You've probably seen it on Pinterest. People are talking about it on Instagram. And of course, it's popping up on Tik Tok. Skinimalism or skin minimalism is the latest trend taking over the beauty zeitgeist.
But this ain't your average beauty trend. It's not one that wants to see you pluck your eyebrows thinner or dye your hair. Instead this trend is about less is more. Buying less, wearing less and using less. And it has the expert tick of approval - this trend is even backed by dermatologists.
To find out more, we spoke to cosmetic chemist and Biologi’s Dermal Specialist Lucy Macdougald. She breaks down everything you need to know about skinimalism below.
In layman's terms, what is skin minimalism in skincare or makeup or 'skinimalism' as it's being called?
Skin minimalism is a trend that is essentially all about loving the skin you’re in and letting that be the focus (rather than hiding behind layers of makeup). It’s a philosophy of skincare that adopts a minimal approach by letting your skin shine through. That means not hiding your perceived “flaws” such as natural freckles and instead allowing your natural features and complexion be your hero look. Part of skin minimalism puts a focus on utilising products that really benefit the skin so you don’t feel the need to cover up or wear as much make-up. The practice of reducing the number of products you use on your face sits within the theory that your skin will then have the ability to repair and rejuvenate on its own.
Why is this trend something that many people are moving towards? Is it better for our skin? How?
It’s a trend many people are moving towards for many reasons. Firstly, placing an emphasis on achieving great skin is certainly a ‘trend’ in the industry as we’re seeing a move away from heavy makeup looks. The ‘no makeup’ look has been trending for quite some time and skin minimalism is an evolution of that. Secondly, thanks to COVID-19, things like lockdown and going out less often, many people are finding themselves inadvertently practicing skin minimalism. Being at home more often has meant many people are wearing less makeup day-to-day and as a result noticing an improvement on their skin.
Are there any skin types that might particularly benefit from this?
Yes, most skin types will benefit from this, however it is great for troublesome or acne prone skin. Many people don’t realise that the products we use can cause the skin to get itself in a vicious cycle. Certain ingredients in many skin care products such as moisturisers and toners are notorious for clogging pores and causing break outs. Some products can also cause excess oil production which can also be the culprit for acne. If someone is struggling from troublesome skin, eliminating products can help to get to the root cause of the skin issues.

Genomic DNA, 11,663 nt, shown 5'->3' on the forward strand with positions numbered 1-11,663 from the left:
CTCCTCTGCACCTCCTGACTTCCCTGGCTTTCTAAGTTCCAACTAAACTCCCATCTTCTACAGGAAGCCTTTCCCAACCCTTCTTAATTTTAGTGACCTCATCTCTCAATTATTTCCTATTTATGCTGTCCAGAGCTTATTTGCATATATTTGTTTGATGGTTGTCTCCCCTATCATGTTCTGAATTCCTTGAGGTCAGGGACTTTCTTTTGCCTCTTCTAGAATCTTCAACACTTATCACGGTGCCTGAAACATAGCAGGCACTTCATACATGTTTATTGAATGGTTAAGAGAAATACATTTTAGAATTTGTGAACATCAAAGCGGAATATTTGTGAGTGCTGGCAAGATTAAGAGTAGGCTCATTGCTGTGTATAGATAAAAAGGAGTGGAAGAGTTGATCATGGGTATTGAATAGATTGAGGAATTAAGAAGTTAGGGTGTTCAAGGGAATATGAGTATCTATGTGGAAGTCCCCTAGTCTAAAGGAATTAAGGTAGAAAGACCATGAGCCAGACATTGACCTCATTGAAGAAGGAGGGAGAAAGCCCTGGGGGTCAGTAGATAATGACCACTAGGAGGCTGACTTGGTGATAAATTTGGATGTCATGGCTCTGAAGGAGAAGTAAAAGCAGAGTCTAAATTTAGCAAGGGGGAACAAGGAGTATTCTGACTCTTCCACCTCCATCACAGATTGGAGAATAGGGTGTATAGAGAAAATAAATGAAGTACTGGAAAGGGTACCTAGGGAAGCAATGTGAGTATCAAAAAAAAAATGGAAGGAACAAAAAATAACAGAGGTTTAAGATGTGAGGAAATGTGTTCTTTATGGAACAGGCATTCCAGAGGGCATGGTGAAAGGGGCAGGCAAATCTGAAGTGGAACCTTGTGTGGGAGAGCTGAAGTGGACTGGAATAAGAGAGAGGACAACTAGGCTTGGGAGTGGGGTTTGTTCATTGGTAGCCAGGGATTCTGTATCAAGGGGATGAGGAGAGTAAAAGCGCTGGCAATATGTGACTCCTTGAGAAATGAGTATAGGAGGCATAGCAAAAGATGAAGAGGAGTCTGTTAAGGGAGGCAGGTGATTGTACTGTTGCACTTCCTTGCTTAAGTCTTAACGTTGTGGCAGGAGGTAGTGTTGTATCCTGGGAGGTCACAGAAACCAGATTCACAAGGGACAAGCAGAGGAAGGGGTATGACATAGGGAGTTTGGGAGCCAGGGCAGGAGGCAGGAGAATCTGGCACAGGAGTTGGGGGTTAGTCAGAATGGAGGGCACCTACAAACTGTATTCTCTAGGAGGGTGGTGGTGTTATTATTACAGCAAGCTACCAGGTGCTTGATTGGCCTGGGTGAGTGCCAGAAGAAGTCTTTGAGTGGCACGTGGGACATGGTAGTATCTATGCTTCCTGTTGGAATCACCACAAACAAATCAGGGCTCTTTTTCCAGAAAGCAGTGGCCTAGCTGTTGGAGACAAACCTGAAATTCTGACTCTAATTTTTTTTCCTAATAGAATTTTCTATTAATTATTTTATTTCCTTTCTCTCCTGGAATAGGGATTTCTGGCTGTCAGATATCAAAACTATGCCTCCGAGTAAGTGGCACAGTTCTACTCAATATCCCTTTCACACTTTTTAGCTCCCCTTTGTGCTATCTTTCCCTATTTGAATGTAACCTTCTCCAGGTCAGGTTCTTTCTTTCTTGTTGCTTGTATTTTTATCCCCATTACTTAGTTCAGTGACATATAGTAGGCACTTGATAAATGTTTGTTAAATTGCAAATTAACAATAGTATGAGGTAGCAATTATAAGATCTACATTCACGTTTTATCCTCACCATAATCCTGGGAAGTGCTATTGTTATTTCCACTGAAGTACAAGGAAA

Is it more sustainable? How?
Definitely! The most obvious is because it encourages buying less products so there’s the sustainability benefit of less packaging and less product going into the waterways. It also encourages choosing multi-purpose products rather than a multitude of products which means lowered carbon footprint.
What are there some of the other benefits? Is this easier for the average person to manage when they don't understand all the ingredients?
Yes, it is a no fuss approach to skincare that can take away any of the complication when it comes to understanding ingredients or knowing what to apply. It’s also saves time, is easy maintenance and much better on the wallet.
In saying this, are there still some things that should always be including in a beauty routine?
Yes, a great cleanser - we love Biologi’s Bc Refresh Cleanser - is important for daily use to wash off any dirt or grime that can get on the skin throughout the day, an exfoliator for use once to twice a week, a hardworking serum and an SPF daily is imperative.
Are there some ingredients/products that you recommend avoiding entirely?
Products that are heavy on the skin or can cause harsh reactions such as retinoids should be avoiding if you’re trying skin minimalism. Anything that might mean you need to counteract what those products are doing (such as ones that might dehydrate your skin then you need a product to rehydrate) should be steered clear of. Also cut out any ‘nice to have’ products such as toners or sheet masks as these aren’t considered necessary to achieving great skin.
What do you think is something a lot of people get wrong in their beauty routines?
Applying too many products without really knowing what they do is a common thing people get wrong. This can sometimes cause reactions or the skin can become reliant on products to function correctly (which of course isn’t ideal). Trust that your skin is an incredible organism and with time will work out to rejuvenate itself without needing a host of products.
When it comes to beauty, too much foundation or makeup in an effort to conceal any perceived imperfections can also make the skin look cakey or unnatural. It’s important to remember that what we think are our flaws are sometimes what others might consider as our most redeeming quality – so let those freckles and imperfections shine through.